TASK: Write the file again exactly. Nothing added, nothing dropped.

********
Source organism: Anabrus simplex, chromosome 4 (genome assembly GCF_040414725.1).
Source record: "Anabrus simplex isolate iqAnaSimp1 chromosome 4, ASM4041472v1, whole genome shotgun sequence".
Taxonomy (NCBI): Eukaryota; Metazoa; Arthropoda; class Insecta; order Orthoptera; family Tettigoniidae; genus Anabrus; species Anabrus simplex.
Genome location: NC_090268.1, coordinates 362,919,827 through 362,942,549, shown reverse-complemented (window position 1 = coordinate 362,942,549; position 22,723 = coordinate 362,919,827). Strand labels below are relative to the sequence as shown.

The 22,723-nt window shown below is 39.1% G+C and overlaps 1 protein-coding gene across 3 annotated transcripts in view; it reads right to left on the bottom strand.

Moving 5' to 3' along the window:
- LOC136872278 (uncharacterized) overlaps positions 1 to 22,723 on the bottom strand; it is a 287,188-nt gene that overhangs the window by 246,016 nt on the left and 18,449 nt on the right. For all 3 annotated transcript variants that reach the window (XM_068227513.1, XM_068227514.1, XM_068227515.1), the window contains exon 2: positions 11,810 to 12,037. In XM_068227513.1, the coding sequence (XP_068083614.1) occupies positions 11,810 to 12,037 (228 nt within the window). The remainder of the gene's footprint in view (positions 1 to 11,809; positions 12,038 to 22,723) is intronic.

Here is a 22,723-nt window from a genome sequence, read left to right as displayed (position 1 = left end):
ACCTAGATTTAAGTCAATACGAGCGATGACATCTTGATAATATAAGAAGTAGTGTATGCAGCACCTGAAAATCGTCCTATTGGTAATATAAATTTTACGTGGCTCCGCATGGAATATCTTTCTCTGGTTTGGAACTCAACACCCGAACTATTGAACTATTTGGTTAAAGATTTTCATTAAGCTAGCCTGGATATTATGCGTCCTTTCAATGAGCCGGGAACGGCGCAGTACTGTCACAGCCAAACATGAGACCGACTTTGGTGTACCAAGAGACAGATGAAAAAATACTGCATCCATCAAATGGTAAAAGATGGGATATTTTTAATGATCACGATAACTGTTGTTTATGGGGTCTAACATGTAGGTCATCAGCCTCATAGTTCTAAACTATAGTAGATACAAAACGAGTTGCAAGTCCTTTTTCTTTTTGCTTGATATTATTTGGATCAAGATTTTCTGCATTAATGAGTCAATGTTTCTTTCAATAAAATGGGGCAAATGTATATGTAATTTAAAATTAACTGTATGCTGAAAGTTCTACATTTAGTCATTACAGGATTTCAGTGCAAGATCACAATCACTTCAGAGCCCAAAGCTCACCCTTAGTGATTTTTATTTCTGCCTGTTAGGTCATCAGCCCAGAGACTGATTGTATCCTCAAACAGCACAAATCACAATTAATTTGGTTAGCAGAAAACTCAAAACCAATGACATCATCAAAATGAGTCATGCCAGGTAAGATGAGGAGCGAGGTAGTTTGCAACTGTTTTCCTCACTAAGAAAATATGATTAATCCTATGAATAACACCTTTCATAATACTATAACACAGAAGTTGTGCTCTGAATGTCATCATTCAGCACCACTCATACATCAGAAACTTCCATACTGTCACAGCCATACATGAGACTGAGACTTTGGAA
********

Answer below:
Source organism: Anabrus simplex, chromosome 4 (genome assembly GCF_040414725.1).
Source record: "Anabrus simplex isolate iqAnaSimp1 chromosome 4, ASM4041472v1, whole genome shotgun sequence".
Taxonomy (NCBI): Eukaryota; Metazoa; Arthropoda; class Insecta; order Orthoptera; family Tettigoniidae; genus Anabrus; species Anabrus simplex.
Genome location: NC_090268.1, coordinates 362,919,827 through 362,942,549, shown reverse-complemented (window position 1 = coordinate 362,942,549; position 22,723 = coordinate 362,919,827). Strand labels below are relative to the sequence as shown.

The 22,723-nt window shown below is 39.1% G+C and overlaps 1 protein-coding gene across 3 annotated transcripts in view; it reads right to left on the bottom strand.

Moving 5' to 3' along the window:
- LOC136872278 (uncharacterized) overlaps positions 1 to 22,723 on the bottom strand; it is a 287,188-nt gene that overhangs the window by 246,016 nt on the left and 18,449 nt on the right. For all 3 annotated transcript variants that reach the window (XM_068227513.1, XM_068227514.1, XM_068227515.1), the window contains exon 2: positions 11,810 to 12,037. In XM_068227513.1, the coding sequence (XP_068083614.1) occupies positions 11,810 to 12,037 (228 nt within the window). The remainder of the gene's footprint in view (positions 1 to 11,809; positions 12,038 to 22,723) is intronic.

Here is a 22,723-nt window from a genome sequence, read left to right as displayed (position 1 = left end):
ACCTAGATTTAAGTCAATACGAGCGATGACATCTTGATAATATAAGAAGTAGTGTATGCAGCACCTGAAAATCGTCCTATTGGTAATATAAATTTTACGTGGCTCCGCATGGAATATCTTTCTCTGGTTTGGAACTCAACACCCGAACTATTGAACTATTTGGTTAAAGATTTTCATTAAGCTAGCCTGGATATTATGCGTCCTTTCAATGAGCCGGGAACGGCGCAGTACTGTCACAGCCAAACATGAGACCGACTTTGGTGTACCAAGAGACAGATGAAAAAATACTGCATCCATCAAATGGTAAAAGATGGGATATTTTTAATGATCACGATAACTGTTGTTTATGGGGTCTAACATGTAGGTCATCAGCCTCATAGTTCTAAACTATAGTAGATACAAAACGAGTTGCAAGTCCTTTTTCTTTTTGCTTGATATTATTTGGATCAAGATTTTCTGCATTAATGAGTCAATGTTTCTTTCAATAAAATGGGGCAAATGTATATGTAATTTAAAATTAACTGTATGCTGAAAGTTCTACATTTAGTCATTACAGGATTTCAGTGCAAGATCACAATCACTTCAGAGCCCAAAGCTCACCCTTAGTGATTTTTATTTCTGCCTGTTAGGTCATCAGCCCAGAGACTGATTGTATCCTCAAACAGCACAAATCACAATTAATTTGGTTAGCAGAAAACTCAAAACCAATGACATCATCAAAATGAGTCATGCCAGGTAAGATGAGGAGCGAGGTAGTTTGCAACTGTTTTCCTCACTAAGAAAATATGATTAATCCTATGAATAACACCTTTCATAATACTATAACACAGAAGTTGTGCTCTGAATGTCATCATTCAGCACCACTCATACATCAGAAACTTCCATACTGTCACAGCCATACATGAGACTGAGACTTTGGAA